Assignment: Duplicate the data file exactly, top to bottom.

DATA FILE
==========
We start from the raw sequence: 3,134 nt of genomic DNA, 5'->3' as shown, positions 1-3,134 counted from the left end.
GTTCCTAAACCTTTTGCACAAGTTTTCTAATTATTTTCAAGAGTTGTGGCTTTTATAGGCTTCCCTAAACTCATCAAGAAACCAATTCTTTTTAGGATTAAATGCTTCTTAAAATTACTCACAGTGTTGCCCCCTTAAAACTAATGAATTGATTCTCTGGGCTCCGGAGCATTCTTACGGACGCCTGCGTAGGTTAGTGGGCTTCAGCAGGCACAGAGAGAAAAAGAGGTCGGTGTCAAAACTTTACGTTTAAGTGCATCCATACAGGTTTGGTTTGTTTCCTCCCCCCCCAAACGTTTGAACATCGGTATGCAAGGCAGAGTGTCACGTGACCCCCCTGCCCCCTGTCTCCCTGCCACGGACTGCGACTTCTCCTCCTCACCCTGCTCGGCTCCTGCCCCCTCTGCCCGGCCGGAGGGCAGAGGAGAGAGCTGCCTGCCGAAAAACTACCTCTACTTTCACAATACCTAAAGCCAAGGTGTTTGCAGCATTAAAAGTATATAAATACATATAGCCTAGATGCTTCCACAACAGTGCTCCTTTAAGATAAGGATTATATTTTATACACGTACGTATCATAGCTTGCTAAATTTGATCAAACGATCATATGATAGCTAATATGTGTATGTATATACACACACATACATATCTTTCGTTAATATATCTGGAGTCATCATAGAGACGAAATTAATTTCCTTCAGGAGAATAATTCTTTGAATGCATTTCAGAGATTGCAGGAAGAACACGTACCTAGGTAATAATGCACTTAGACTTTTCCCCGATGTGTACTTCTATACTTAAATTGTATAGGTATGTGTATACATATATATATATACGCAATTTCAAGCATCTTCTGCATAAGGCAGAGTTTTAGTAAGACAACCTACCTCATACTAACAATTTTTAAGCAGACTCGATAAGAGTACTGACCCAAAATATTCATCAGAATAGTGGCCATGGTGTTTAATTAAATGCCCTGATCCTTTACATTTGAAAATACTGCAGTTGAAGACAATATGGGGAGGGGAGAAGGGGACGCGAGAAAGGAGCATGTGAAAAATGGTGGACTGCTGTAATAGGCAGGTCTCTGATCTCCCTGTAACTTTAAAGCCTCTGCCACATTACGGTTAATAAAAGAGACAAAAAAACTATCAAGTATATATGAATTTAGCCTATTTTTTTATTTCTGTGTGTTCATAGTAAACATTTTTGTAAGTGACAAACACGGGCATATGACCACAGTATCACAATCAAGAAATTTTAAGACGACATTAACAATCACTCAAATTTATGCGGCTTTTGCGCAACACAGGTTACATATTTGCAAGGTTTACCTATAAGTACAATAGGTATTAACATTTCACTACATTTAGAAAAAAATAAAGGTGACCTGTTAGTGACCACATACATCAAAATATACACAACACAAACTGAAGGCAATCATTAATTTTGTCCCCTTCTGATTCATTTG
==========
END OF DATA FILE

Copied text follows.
We start from the raw sequence: 3,134 nt of genomic DNA, 5'->3' as shown, positions 1-3,134 counted from the left end.
GTTCCTAAACCTTTTGCACAAGTTTTCTAATTATTTTCAAGAGTTGTGGCTTTTATAGGCTTCCCTAAACTCATCAAGAAACCAATTCTTTTTAGGATTAAATGCTTCTTAAAATTACTCACAGTGTTGCCCCCTTAAAACTAATGAATTGATTCTCTGGGCTCCGGAGCATTCTTACGGACGCCTGCGTAGGTTAGTGGGCTTCAGCAGGCACAGAGAGAAAAAGAGGTCGGTGTCAAAACTTTACGTTTAAGTGCATCCATACAGGTTTGGTTTGTTTCCTCCCCCCCCAAACGTTTGAACATCGGTATGCAAGGCAGAGTGTCACGTGACCCCCCTGCCCCCTGTCTCCCTGCCACGGACTGCGACTTCTCCTCCTCACCCTGCTCGGCTCCTGCCCCCTCTGCCCGGCCGGAGGGCAGAGGAGAGAGCTGCCTGCCGAAAAACTACCTCTACTTTCACAATACCTAAAGCCAAGGTGTTTGCAGCATTAAAAGTATATAAATACATATAGCCTAGATGCTTCCACAACAGTGCTCCTTTAAGATAAGGATTATATTTTATACACGTACGTATCATAGCTTGCTAAATTTGATCAAACGATCATATGATAGCTAATATGTGTATGTATATACACACACATACATATCTTTCGTTAATATATCTGGAGTCATCATAGAGACGAAATTAATTTCCTTCAGGAGAATAATTCTTTGAATGCATTTCAGAGATTGCAGGAAGAACACGTACCTAGGTAATAATGCACTTAGACTTTTCCCCGATGTGTACTTCTATACTTAAATTGTATAGGTATGTGTATACATATATATATATACGCAATTTCAAGCATCTTCTGCATAAGGCAGAGTTTTAGTAAGACAACCTACCTCATACTAACAATTTTTAAGCAGACTCGATAAGAGTACTGACCCAAAATATTCATCAGAATAGTGGCCATGGTGTTTAATTAAATGCCCTGATCCTTTACATTTGAAAATACTGCAGTTGAAGACAATATGGGGAGGGGAGAAGGGGACGCGAGAAAGGAGCATGTGAAAAATGGTGGACTGCTGTAATAGGCAGGTCTCTGATCTCCCTGTAACTTTAAAGCCTCTGCCACATTACGGTTAATAAAAGAGACAAAAAAACTATCAAGTATATATGAATTTAGCCTATTTTTTTATTTCTGTGTGTTCATAGTAAACATTTTTGTAAGTGACAAACACGGGCATATGACCACAGTATCACAATCAAGAAATTTTAAGACGACATTAACAATCACTCAAATTTATGCGGCTTTTGCGCAACACAGGTTACATATTTGCAAGGTTTACCTATAAGTACAATAGGTATTAACATTTCACTACATTTAGAAAAAAATAAAGGTGACCTGTTAGTGACCACATACATCAAAATATACACAACACAAACTGAAGGCAATCATTAATTTTGTCCCCTTCTGATTCATTTG